State Lawmakers joined by Local Officials and Tax Groups, Call for Immediate Property Tax Relief at Series of Press Conferences
Assemblyman Greg Ball (R, C, I – Patterson), Assemblywoman Nancy Calhoun (R, C – Blooming Grove) and State Senator Vincent Leibell (R, C, I – Patterson) were joined by local officials, including Yorktown Councilman Nick Bianco and Westchester County Legislator George Oros, as well as tax advocacy groups and residents in spearheading an effort throughout the Hudson Valley this week urging Albany’s legislative leaders to provide residents, especially seniors, with immediate property tax relief.
“In the Hudson Valley, where we already pay the highest property taxes in the nation, property tax bills are slated to go up by as much as 50 percent for some residents. The time for a formalized tax revolt has come and citizens statewide must demand that Albany take immediate action. It is all but certain that we will be returning to Albany to grapple with this horrible budget just passed by a ‘rubber stamp’ legislature and weak-kneed Governor, and when we do make it back to ‘spend city,’ the three New York city residents in the backroom of Albany, Inc. owe it to the people of this state to enact some meaningful property tax relief,” said Ball, who has been a longstanding advocate for reforming the state’s property tax system and sponsors the “Property Taxpayer Protection Act.”
Calhoun, who also sponsors the act, stated, “The STAR and Enhanced STAR programs, which I helped create in the Assembly as the Ranker on the Real Property Taxation Committee, are essential to ensuring long-term economic stability to the people of New York. Those on fixed incomes are hit particularly hard when New York City politicians overspend each April and need to come up with new sources of revenue without hurting their own constituency. It is unacceptable that the Democrat Majorities stole $1.6 billion from taxpayers when they eliminated the STAR rebate checks for this year, and I hope that this event today will be the catalyst for a broader statewide movement to save STAR and Enhanced STAR.”
The enacted 2009-10 State Budget eliminated the STAR Rebate Program (at a total of $1.6 million), which provided an average rebate to homeowners in the Mid-Hudson Region between $104 and $1,186, depending on each home’s individual assessment and income. Enhanced STAR recipients received even more to reflect seniors’, with moderate to low incomes, decreased ability to pay property tax bills, some of which reach $10,000 or more in this area. In total, the loss of the rebate check will cause residents within the 99th and 96th Assembly Districts to see a combined property tax increase of more than $23 million and $30 million, respectively.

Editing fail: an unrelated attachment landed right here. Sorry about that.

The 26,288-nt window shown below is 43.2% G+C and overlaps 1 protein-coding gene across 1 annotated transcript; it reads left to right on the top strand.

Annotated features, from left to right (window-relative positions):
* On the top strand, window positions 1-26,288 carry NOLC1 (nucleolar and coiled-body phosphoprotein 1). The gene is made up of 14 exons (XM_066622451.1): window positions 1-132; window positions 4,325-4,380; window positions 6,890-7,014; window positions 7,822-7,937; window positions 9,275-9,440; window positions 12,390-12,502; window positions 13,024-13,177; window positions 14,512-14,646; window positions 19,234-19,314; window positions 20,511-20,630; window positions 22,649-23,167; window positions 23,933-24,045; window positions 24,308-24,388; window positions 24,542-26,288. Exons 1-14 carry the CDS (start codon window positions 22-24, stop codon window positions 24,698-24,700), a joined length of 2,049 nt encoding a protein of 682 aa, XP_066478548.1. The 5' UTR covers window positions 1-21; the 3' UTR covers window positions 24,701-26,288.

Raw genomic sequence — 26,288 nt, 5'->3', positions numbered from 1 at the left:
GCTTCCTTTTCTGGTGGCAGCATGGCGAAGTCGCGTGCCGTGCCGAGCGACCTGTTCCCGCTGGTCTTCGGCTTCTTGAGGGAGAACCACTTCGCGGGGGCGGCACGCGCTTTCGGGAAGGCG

In Yorktown, homeowners will lose an estimated total of $5,200,470 from the loss of the rebate program. Bianco stated, “I have been tracking and reporting on the continued demise of the STAR program and I am simply appalled. This continuous tax-and-spend policy implemented by the three men in the room is placing an unbearable tax burden on the backs of the residents of Yorktown and, in particular, the seniors who live on fixed incomes.”
In total, Westchester County residents will lose a combined $138.8 million from the loss of the rebate program. Oros stated, “This is further proof that the dysfunctional Albany legislators cannot kick their addiction to tax-and-spend policies. During these tough economic times people who live on fixed incomes, such as seniors, are being forced out of their homes because they cannot afford to pay rising taxes to support Albany’s spending habit. The people of this town, county and state need true reform supported by action and not more empty promises.”
Rockland County residents will lose a collective $37.2 million in STAR property tax relief. “The Governor and the Democratic-controlled legislature talk ‘shared sacrifice’ yet increase staff pay and hire relatives. Increasing the state budget by 9 percent while adding thousands of dollars in fees; passing along mandated costs to local governments; and then hitting us with an MTA tax for services we do not use is no more than a cruel joke that is crushing our neighbors here in Rockland,” said Rockland County Legislator and Minority Leader, Ed Day.
All homeowners, especially within the Mid-Hudson region where property values are among the highest in the nation, will see increases in their property tax bills due to the loss of the STAR rebate program. For example, residents in Wappingers will lose $5.6 million; Middletown residents will lose $3.3 million; Carmel residents will lose $4.8 million; Newburgh residents will lose $6.2 million; and, Haverstraw-Stony Point residents will lose $9.3 million.
Additionally, the budget cut $3.3 million in financial assistance for local governments’ implementation of the STAR program, along with a cut of $217,000 to improve assessment standards and for local assessor training reimbursements. Coupled with the increased costs for school districts, which were not covered in the state aid levels for 2009-10, and municipal aid cuts, some taxpayers in the region could face significant increases in their property tax bills, estimated to range upwards of 30 to 50 percent, especially for seniors who are most affected by the loss of the rebate program.